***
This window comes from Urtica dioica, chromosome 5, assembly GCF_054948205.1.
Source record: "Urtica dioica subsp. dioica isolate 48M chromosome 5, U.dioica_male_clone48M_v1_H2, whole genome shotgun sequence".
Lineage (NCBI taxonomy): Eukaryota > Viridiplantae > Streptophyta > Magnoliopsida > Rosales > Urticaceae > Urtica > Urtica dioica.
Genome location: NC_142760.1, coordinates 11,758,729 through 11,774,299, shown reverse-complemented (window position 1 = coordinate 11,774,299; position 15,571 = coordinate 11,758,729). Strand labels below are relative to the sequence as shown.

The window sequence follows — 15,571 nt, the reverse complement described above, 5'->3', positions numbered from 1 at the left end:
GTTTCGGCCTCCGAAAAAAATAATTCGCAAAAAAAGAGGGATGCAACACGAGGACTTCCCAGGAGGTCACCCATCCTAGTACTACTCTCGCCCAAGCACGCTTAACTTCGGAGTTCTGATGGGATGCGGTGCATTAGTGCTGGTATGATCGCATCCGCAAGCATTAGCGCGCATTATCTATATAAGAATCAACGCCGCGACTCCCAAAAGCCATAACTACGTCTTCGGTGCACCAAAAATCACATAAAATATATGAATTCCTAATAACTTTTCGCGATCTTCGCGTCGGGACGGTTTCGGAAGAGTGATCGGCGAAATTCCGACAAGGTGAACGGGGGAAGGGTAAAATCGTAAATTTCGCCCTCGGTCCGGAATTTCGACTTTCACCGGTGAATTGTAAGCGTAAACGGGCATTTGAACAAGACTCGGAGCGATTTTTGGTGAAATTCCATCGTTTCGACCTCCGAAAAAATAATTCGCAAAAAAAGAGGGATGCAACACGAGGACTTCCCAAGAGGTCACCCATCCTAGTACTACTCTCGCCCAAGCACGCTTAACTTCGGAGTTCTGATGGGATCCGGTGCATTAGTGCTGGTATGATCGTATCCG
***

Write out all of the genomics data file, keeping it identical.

This window comes from Urtica dioica, chromosome 5, assembly GCF_054948205.1.
Source record: "Urtica dioica subsp. dioica isolate 48M chromosome 5, U.dioica_male_clone48M_v1_H2, whole genome shotgun sequence".
Lineage (NCBI taxonomy): Eukaryota > Viridiplantae > Streptophyta > Magnoliopsida > Rosales > Urticaceae > Urtica > Urtica dioica.
Genome location: NC_142760.1, coordinates 11,758,729 through 11,774,299, shown reverse-complemented (window position 1 = coordinate 11,774,299; position 15,571 = coordinate 11,758,729). Strand labels below are relative to the sequence as shown.

The window sequence follows — 15,571 nt, the reverse complement described above, 5'->3', positions numbered from 1 at the left end:
GTTTCGGCCTCCGAAAAAAATAATTCGCAAAAAAAGAGGGATGCAACACGAGGACTTCCCAGGAGGTCACCCATCCTAGTACTACTCTCGCCCAAGCACGCTTAACTTCGGAGTTCTGATGGGATGCGGTGCATTAGTGCTGGTATGATCGCATCCGCAAGCATTAGCGCGCATTATCTATATAAGAATCAACGCCGCGACTCCCAAAAGCCATAACTACGTCTTCGGTGCACCAAAAATCACATAAAATATATGAATTCCTAATAACTTTTCGCGATCTTCGCGTCGGGACGGTTTCGGAAGAGTGATCGGCGAAATTCCGACAAGGTGAACGGGGGAAGGGTAAAATCGTAAATTTCGCCCTCGGTCCGGAATTTCGACTTTCACCGGTGAATTGTAAGCGTAAACGGGCATTTGAACAAGACTCGGAGCGATTTTTGGTGAAATTCCATCGTTTCGACCTCCGAAAAAATAATTCGCAAAAAAAGAGGGATGCAACACGAGGACTTCCCAAGAGGTCACCCATCCTAGTACTACTCTCGCCCAAGCACGCTTAACTTCGGAGTTCTGATGGGATCCGGTGCATTAGTGCTGGTATGATCGTATCCG